USB first hit the scene in the 1990s, and was intended to simplify connecting peripherals to PCs and eliminate the proliferation of various legacy interfaces. Over 20 years later, it’s not only achieved its initial goals, but become a de facto standard for charging and power supply for all manner of personal electronic gadgets. If you asked someone back in 1995 whether or not you could build a USB-powered soldering iron, they’d have politely asked you to leave the USB Implementers Forum. But times change, and Solder Ninja is just that!
With a maximum power draw of 40 W, the Solder Ninja required careful design to ensure practicality. It supports a variety of USB power standards, including USB-BC 1.2, USB Quick Charge, and USB Power Delivery. This enables it to draw the large amounts of current required for the heating element. To make it easy to use with a variety of chargers out in the wild, it displays the current negotiated voltage and maximum current draw. This enables the user to understand the varying performance of the device, depending on the charger it’s plugged into.
Given the multitude of different USB power standards, we imagine [Nicolas] has the patience of a saint to perfect a project like this. We’ve seen similar builds before, too. Video after the break.
Continue reading “Solder Ninja Dabbles In USB Power Arcana”
USB stands for Universal Serial Bus and ever since its formation, the USB Implementers Forum have been working hard on the “Universal” part of the equation. USB Type-C, which is commonly called USB-C, is a connector standard that signals a significant new chapter in their epic quest to unify all wired connectivity in a single specification.
Many of us were introduced to this wonder plug in 2015 when Apple launched the 12-inch Retina MacBook. Apple’s decision to put everything on a single precious type-C port had its critics, but it was an effective showcase for a connector that could handle it all: from charging, to data transfer, to video output. Since then, it has gradually spread to more devices. But as the recent story on the Raspberry Pi 4’s flawed implementation of USB-C showed, the quest for a universal connector is a journey with frequent setbacks.
Continue reading “USB-C: One Plug To Connect Them All, And In Confusion Bind Them”
The Raspberry Pi 4 has been in the hands of consumers for a few days now, and while everyone seems happy with their new boards there are some reports of certain USB-C power supplies not powering them. It has been speculated that the cause may lie in the use of pulldown resistors on the configuration channel (CC) lines behind the USB-C socket on the Pi, with speculation that one may be used while two should be required. Supplies named include some Apple MacBook chargers, and there is a suggestion is that the Pi may not be the only device these chargers fail to perform for.
Is this something you should be worried about? Almost certainly not. The Pi folks have tested their product with a wide variety of chargers but it is inevitable that they would be unable to catch every possible one. If your charger is affected, try another one.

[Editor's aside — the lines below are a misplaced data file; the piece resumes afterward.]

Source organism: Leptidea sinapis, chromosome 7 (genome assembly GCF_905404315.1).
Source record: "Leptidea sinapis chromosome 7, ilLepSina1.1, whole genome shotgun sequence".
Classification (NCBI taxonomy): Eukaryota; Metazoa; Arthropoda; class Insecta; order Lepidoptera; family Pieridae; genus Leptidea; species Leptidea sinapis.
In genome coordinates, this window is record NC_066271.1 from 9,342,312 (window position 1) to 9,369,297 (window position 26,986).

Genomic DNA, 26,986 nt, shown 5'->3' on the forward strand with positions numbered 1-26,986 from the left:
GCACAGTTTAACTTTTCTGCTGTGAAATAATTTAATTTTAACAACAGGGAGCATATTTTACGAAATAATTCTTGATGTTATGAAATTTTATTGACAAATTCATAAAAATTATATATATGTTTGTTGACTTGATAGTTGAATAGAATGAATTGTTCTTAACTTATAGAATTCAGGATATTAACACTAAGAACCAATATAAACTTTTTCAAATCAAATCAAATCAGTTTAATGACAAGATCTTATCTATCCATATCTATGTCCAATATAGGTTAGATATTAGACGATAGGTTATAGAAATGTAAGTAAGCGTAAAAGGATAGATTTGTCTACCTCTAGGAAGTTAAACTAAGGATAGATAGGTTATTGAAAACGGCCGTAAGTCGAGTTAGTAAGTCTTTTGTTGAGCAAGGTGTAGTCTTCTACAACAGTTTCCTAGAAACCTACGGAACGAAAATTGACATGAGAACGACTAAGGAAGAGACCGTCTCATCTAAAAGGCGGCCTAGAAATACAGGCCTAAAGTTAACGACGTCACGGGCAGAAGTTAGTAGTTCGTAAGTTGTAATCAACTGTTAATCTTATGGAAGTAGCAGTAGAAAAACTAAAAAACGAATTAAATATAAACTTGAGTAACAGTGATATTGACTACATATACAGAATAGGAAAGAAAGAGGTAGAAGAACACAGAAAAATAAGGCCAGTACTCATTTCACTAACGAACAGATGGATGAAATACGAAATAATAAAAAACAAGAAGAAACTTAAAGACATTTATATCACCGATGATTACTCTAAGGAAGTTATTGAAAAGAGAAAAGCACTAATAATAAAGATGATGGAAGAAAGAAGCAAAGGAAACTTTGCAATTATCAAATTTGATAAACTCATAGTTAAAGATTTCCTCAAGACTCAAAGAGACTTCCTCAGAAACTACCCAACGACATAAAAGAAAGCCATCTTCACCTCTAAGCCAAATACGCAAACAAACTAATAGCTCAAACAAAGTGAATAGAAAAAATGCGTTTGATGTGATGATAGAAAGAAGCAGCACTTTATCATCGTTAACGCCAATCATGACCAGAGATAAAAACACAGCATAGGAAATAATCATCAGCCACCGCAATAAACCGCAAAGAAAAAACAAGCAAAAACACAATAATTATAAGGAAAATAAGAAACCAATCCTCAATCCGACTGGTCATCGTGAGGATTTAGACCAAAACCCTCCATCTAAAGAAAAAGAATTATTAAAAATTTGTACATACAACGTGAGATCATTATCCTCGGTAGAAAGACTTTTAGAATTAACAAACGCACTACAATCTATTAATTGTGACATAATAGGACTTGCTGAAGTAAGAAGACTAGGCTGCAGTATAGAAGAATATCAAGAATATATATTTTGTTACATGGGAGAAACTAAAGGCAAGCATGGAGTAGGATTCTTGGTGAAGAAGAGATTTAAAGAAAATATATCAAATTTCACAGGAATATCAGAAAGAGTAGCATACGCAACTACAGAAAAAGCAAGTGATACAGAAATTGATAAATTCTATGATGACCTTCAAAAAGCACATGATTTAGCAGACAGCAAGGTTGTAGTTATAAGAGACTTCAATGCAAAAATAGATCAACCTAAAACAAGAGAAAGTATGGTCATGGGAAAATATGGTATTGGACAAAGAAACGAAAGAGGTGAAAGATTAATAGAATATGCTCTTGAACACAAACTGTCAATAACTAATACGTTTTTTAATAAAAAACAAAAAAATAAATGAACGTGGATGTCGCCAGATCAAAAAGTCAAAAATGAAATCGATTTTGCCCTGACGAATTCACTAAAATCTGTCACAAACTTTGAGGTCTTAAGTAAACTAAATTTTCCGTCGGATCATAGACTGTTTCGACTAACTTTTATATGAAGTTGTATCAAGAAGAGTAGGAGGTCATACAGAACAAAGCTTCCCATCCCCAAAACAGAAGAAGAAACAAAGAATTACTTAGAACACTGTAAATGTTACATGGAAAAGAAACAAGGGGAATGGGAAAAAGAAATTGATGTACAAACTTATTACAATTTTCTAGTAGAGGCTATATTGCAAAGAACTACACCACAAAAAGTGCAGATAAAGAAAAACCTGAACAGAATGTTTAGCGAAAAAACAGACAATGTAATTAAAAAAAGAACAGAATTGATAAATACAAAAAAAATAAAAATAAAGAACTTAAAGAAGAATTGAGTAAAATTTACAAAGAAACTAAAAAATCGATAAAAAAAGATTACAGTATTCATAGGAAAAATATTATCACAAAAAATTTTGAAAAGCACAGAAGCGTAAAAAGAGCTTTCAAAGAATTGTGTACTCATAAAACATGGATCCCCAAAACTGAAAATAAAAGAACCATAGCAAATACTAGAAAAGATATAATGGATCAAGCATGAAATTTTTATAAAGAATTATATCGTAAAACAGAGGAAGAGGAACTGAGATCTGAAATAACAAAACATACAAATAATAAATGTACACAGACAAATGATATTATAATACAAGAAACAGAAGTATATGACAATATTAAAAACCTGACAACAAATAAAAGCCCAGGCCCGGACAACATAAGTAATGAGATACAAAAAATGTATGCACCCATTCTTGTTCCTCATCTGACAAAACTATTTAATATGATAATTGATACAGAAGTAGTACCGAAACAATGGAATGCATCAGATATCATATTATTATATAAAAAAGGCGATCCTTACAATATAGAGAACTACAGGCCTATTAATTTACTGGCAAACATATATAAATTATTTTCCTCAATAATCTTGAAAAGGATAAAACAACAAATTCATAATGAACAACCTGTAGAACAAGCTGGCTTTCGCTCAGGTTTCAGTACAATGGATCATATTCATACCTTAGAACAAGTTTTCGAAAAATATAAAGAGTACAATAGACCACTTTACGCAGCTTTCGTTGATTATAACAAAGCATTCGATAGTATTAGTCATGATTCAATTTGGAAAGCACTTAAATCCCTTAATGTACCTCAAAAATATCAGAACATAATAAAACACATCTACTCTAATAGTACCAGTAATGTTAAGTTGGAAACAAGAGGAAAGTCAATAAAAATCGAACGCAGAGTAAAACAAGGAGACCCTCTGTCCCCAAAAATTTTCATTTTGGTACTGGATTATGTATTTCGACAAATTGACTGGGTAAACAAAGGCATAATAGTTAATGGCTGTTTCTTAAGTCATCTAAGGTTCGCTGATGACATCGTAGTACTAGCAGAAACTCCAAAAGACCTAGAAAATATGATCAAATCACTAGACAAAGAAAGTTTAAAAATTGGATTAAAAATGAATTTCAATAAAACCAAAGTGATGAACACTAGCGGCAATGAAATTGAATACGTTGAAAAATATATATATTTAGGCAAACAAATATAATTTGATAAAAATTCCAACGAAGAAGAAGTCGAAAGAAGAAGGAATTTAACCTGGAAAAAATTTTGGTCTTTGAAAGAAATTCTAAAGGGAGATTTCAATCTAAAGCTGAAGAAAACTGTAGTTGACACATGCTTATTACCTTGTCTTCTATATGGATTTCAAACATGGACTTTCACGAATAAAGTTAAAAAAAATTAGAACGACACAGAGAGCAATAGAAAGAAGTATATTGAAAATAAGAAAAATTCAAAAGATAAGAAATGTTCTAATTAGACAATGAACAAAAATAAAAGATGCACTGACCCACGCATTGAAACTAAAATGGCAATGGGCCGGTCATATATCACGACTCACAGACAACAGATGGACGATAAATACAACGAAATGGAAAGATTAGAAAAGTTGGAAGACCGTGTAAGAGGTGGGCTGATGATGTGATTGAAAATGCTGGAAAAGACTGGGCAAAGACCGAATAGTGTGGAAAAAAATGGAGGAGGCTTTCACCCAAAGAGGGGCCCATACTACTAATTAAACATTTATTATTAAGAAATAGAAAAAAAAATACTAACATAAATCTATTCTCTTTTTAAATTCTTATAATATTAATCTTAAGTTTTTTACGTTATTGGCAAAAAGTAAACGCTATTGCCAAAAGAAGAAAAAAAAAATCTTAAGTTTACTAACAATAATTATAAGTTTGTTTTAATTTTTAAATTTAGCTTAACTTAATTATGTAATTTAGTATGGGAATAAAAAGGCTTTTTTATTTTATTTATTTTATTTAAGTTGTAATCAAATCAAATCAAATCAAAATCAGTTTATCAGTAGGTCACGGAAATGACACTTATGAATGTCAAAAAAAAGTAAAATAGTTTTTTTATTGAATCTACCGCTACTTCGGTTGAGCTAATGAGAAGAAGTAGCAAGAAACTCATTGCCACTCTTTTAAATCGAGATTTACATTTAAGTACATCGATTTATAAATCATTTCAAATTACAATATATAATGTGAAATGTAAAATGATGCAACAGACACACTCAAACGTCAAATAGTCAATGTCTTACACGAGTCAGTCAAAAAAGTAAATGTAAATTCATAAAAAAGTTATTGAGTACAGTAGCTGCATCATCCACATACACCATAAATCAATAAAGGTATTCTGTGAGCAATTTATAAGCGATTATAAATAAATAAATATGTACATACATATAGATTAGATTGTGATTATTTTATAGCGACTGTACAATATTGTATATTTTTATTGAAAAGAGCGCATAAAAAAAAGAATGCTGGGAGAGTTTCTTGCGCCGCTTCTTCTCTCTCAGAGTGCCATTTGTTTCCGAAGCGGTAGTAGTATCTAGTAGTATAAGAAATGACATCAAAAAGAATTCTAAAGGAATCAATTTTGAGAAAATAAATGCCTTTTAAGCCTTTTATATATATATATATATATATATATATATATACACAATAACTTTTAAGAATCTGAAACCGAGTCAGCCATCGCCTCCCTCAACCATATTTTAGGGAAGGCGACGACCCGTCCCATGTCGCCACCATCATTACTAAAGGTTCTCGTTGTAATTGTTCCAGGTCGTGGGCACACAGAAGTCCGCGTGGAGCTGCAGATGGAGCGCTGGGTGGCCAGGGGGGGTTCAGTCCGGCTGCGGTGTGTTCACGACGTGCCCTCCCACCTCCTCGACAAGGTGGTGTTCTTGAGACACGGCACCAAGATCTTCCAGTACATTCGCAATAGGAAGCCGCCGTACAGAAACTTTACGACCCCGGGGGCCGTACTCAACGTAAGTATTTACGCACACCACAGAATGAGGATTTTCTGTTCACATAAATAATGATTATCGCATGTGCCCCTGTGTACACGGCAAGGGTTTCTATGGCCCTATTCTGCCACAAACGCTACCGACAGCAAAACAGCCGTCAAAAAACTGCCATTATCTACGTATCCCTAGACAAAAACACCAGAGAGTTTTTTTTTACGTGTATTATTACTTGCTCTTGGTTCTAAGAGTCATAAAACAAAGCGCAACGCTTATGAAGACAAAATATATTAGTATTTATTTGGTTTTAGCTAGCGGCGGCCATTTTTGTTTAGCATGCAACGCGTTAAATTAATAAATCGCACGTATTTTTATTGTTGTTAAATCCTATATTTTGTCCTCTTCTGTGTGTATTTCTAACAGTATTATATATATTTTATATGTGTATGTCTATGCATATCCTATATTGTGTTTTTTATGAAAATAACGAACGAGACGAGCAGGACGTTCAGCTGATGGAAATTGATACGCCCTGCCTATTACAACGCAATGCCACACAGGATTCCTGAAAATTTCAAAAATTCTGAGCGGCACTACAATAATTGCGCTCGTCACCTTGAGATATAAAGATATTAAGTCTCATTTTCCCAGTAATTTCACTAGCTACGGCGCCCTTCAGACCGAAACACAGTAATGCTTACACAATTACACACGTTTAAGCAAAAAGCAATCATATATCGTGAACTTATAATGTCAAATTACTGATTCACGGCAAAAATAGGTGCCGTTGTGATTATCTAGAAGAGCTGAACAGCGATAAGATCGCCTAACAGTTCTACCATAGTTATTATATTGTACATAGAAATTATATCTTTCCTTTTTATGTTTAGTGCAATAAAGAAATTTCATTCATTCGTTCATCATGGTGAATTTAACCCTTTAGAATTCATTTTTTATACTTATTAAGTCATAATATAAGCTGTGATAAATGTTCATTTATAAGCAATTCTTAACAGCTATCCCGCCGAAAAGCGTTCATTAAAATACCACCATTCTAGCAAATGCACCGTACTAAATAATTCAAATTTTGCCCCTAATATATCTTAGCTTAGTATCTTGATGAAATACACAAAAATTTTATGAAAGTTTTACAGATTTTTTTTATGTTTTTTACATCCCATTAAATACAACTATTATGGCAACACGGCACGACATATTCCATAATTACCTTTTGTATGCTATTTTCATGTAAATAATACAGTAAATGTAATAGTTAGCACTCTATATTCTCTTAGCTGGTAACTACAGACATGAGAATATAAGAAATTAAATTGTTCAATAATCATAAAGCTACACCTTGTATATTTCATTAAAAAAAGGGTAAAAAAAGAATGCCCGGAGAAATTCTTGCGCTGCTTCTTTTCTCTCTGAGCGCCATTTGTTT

What it does illustrate is the difficulties faced by anybody in bringing a new electronic product to market, no matter how large or small they are as an organisation. It’s near-impossible to test for every possible use case, indeed it’s something that has happened to previous Pi models. You may remember that the Raspberry Pi 2 could be reset by a camera flash or if you have a very long memory, that the earliest boards had an unseemly fight between two 1.8 V lines that led to a hot USB chip, and neither of those minor quirks dented their board’s ability to get the job done.
Mistakes happen. Making the change to USB-C from the relative simplicity of micro-USB is a big step for all concerned, and it would be a surprise were it to pass entirely without incident. We’re sure that in time there will be a revised Pi 4, and we’d be interested to note what they do in this corner of it.
It’s a very brave person who takes a Dremel or similar to the case of their svelte new laptop in the quest for a new connector, it sounds as foolhardy as that hoax from a while back in which people tried to drill a 3.5mm jack into their new iPhones. But that’s what [BogdanTheGeek] has done, in adding a USB-C port to his Acer.
Of course, the port in question isn’t a fully functioning USB-C one, it’s a power supply jack, and it replaces the extremely unreliable barrel jack the machine was shipped with. He’s incorporated one of those little “ZYPDS” USB-C power delivery modules we’ve no-doubt all seen in the usual cheap electronic sources, and in a move of breathtaking audacity he’s cut away part of the Acer mainboard to do so. He’s relying on the laptop’s ability to accept a range of voltages, and presumably trusting his steady hand with a rotary tool. Some Kapton tape and a bit of wire completes the work, and with a carefully reshaped hole in the outer case he’s good to go.
The result is beautifully done, and a casual observer would be hard pressed to know that it hadn’t always been a USB-C port. We’re sure there will come a moment at which someone will plug in a USB-C peripheral and expect it to work, it’s that good.
If you’d like to know a little bit more about USB-C, we’d like to direct you to our in-depth look at the subject.